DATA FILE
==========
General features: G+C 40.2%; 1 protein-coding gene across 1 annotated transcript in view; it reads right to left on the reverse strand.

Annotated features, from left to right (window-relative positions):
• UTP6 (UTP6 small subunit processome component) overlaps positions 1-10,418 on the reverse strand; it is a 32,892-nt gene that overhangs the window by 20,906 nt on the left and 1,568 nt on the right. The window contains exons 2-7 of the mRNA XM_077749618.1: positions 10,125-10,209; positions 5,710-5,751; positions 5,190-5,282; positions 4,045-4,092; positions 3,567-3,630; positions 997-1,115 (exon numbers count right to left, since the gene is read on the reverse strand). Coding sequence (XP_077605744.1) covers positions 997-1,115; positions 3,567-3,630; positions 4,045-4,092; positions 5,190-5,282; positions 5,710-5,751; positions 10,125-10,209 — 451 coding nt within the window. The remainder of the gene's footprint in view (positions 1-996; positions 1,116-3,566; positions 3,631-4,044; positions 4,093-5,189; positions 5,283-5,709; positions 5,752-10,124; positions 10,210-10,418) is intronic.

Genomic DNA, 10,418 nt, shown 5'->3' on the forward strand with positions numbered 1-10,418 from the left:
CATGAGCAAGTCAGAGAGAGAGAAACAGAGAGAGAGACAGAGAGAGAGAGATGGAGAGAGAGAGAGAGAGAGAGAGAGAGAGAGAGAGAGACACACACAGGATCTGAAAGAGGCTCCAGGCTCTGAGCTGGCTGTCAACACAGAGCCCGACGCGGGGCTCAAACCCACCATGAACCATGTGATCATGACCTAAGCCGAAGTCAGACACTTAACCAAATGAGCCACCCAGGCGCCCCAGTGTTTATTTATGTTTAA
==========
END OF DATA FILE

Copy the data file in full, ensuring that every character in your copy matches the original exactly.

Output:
General features: G+C 40.2%; 1 protein-coding gene across 1 annotated transcript in view; it reads right to left on the reverse strand.

Annotated features, from left to right (window-relative positions):
• UTP6 (UTP6 small subunit processome component) overlaps positions 1-10,418 on the reverse strand; it is a 32,892-nt gene that overhangs the window by 20,906 nt on the left and 1,568 nt on the right. The window contains exons 2-7 of the mRNA XM_077749618.1: positions 10,125-10,209; positions 5,710-5,751; positions 5,190-5,282; positions 4,045-4,092; positions 3,567-3,630; positions 997-1,115 (exon numbers count right to left, since the gene is read on the reverse strand). Coding sequence (XP_077605744.1) covers positions 997-1,115; positions 3,567-3,630; positions 4,045-4,092; positions 5,190-5,282; positions 5,710-5,751; positions 10,125-10,209 — 451 coding nt within the window. The remainder of the gene's footprint in view (positions 1-996; positions 1,116-3,566; positions 3,631-4,044; positions 4,093-5,189; positions 5,283-5,709; positions 5,752-10,124; positions 10,210-10,418) is intronic.

Genomic DNA, 10,418 nt, shown 5'->3' on the forward strand with positions numbered 1-10,418 from the left:
CATGAGCAAGTCAGAGAGAGAGAAACAGAGAGAGAGACAGAGAGAGAGAGATGGAGAGAGAGAGAGAGAGAGAGAGAGAGAGAGAGAGAGACACACACAGGATCTGAAAGAGGCTCCAGGCTCTGAGCTGGCTGTCAACACAGAGCCCGACGCGGGGCTCAAACCCACCATGAACCATGTGATCATGACCTAAGCCGAAGTCAGACACTTAACCAAATGAGCCACCCAGGCGCCCCAGTGTTTATTTATGTTTAA